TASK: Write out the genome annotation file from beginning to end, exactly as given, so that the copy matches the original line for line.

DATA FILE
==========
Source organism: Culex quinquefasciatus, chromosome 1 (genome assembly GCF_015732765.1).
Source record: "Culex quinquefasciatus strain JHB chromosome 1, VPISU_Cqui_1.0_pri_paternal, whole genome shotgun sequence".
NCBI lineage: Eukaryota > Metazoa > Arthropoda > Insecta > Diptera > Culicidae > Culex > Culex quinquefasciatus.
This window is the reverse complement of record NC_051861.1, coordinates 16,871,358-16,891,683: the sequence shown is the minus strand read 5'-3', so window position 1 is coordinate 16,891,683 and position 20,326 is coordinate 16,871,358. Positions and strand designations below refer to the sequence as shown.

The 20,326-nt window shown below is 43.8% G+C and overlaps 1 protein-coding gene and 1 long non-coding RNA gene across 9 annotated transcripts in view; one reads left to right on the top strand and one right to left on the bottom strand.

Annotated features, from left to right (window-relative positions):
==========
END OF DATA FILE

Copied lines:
Source organism: Culex quinquefasciatus, chromosome 1 (genome assembly GCF_015732765.1).
Source record: "Culex quinquefasciatus strain JHB chromosome 1, VPISU_Cqui_1.0_pri_paternal, whole genome shotgun sequence".
NCBI lineage: Eukaryota > Metazoa > Arthropoda > Insecta > Diptera > Culicidae > Culex > Culex quinquefasciatus.
This window is the reverse complement of record NC_051861.1, coordinates 16,871,358-16,891,683: the sequence shown is the minus strand read 5'-3', so window position 1 is coordinate 16,891,683 and position 20,326 is coordinate 16,871,358. Positions and strand designations below refer to the sequence as shown.

The 20,326-nt window shown below is 43.8% G+C and overlaps 1 protein-coding gene and 1 long non-coding RNA gene across 9 annotated transcripts in view; one reads left to right on the top strand and one right to left on the bottom strand.

Annotated features, from left to right (window-relative positions):